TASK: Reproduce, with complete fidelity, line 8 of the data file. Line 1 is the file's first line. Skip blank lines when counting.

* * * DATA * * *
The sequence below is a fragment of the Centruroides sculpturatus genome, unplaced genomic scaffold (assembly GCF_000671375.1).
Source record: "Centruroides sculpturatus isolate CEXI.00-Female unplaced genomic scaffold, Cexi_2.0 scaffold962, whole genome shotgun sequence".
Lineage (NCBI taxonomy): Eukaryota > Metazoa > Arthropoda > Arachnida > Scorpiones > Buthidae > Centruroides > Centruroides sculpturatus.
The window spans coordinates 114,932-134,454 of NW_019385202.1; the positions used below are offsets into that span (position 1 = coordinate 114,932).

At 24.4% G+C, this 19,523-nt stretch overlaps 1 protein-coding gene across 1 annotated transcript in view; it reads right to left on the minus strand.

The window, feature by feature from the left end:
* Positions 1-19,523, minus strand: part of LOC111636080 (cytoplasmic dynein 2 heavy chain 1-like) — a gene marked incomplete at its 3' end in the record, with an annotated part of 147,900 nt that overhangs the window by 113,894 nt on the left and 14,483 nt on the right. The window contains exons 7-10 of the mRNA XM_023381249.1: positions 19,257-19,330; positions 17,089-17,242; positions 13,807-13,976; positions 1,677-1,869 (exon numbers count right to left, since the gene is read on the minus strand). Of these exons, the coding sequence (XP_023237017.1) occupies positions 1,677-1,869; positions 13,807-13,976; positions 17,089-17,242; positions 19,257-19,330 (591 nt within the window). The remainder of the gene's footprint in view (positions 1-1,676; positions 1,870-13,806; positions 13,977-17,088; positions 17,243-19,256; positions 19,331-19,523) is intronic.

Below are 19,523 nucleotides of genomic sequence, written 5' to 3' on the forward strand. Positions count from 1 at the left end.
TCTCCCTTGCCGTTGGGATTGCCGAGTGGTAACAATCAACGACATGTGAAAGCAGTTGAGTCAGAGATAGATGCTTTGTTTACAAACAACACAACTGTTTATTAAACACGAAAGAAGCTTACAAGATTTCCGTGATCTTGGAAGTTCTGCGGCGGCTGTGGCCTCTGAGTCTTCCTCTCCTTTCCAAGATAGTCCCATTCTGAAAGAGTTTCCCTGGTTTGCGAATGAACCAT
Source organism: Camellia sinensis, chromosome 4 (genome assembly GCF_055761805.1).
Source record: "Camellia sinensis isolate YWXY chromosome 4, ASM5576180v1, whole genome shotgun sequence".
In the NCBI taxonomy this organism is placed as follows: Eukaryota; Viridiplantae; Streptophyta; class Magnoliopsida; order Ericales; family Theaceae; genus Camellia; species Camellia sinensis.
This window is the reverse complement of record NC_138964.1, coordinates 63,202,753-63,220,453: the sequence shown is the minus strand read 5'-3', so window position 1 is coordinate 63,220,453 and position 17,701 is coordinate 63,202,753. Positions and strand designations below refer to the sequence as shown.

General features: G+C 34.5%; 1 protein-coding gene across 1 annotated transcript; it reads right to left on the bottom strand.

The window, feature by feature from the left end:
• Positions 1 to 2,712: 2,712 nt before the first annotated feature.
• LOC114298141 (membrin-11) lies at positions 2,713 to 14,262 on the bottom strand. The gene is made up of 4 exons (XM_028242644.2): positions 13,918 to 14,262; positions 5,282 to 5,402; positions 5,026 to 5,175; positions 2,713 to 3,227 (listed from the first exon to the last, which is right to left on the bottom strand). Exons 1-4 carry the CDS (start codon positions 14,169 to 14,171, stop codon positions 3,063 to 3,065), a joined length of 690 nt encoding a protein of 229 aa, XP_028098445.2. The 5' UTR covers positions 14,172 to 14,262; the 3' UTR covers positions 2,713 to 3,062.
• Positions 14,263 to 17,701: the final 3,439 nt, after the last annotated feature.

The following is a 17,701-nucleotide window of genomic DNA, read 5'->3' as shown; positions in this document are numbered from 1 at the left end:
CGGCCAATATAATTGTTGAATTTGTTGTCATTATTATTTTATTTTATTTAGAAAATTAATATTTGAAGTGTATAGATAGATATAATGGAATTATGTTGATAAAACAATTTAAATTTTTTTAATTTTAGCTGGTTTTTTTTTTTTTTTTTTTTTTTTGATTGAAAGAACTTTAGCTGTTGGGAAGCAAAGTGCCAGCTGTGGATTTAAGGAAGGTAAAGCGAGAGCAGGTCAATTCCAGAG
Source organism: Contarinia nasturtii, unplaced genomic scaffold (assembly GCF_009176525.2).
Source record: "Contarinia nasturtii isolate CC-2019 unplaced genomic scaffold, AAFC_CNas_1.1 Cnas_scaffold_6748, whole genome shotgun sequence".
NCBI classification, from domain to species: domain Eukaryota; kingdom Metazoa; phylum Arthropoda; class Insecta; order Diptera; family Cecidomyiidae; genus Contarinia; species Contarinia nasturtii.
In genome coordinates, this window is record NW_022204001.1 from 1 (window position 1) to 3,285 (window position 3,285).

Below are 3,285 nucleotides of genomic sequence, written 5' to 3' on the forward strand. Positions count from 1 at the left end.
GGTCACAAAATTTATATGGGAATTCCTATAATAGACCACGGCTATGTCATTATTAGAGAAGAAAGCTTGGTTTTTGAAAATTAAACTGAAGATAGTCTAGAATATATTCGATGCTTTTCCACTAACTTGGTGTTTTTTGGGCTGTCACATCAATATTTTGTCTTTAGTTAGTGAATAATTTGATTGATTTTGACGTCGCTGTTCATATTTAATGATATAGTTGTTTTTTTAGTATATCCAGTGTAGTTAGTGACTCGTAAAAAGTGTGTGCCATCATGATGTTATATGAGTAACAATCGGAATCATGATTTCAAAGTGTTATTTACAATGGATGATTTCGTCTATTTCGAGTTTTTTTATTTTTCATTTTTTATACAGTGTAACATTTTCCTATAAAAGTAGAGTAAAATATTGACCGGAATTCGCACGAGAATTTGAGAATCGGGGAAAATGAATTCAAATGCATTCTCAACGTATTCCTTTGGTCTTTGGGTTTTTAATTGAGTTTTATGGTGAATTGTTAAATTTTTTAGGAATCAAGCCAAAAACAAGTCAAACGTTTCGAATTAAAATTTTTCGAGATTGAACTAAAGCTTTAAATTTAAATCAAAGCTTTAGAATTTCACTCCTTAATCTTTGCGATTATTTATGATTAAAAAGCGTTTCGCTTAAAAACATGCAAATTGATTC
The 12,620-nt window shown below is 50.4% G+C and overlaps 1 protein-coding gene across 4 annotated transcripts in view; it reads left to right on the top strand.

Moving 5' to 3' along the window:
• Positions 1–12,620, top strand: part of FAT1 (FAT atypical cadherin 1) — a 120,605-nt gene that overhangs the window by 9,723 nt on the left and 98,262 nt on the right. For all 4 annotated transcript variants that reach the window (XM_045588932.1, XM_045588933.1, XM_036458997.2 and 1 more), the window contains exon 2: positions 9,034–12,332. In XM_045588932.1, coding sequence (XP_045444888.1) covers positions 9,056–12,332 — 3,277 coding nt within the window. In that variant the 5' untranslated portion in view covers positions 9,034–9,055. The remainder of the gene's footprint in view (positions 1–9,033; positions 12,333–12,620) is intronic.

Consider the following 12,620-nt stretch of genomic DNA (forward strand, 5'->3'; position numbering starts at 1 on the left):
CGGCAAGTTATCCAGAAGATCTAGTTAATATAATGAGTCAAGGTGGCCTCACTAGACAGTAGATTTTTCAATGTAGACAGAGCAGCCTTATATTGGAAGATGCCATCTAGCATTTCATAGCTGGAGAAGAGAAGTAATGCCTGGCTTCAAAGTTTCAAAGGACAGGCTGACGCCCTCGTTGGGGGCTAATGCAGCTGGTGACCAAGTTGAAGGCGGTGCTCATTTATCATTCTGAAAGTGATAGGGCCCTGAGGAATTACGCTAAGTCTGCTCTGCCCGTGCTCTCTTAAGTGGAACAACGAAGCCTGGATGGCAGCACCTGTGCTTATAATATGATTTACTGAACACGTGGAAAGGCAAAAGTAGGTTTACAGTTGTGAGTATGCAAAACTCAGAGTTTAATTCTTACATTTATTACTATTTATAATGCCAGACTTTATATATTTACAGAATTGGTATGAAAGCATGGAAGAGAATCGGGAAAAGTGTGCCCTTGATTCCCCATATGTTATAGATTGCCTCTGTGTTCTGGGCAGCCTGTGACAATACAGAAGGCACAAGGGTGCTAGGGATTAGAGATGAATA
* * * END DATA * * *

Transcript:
Below are 19,523 nucleotides of genomic sequence, written 5' to 3' on the forward strand. Positions count from 1 at the left end.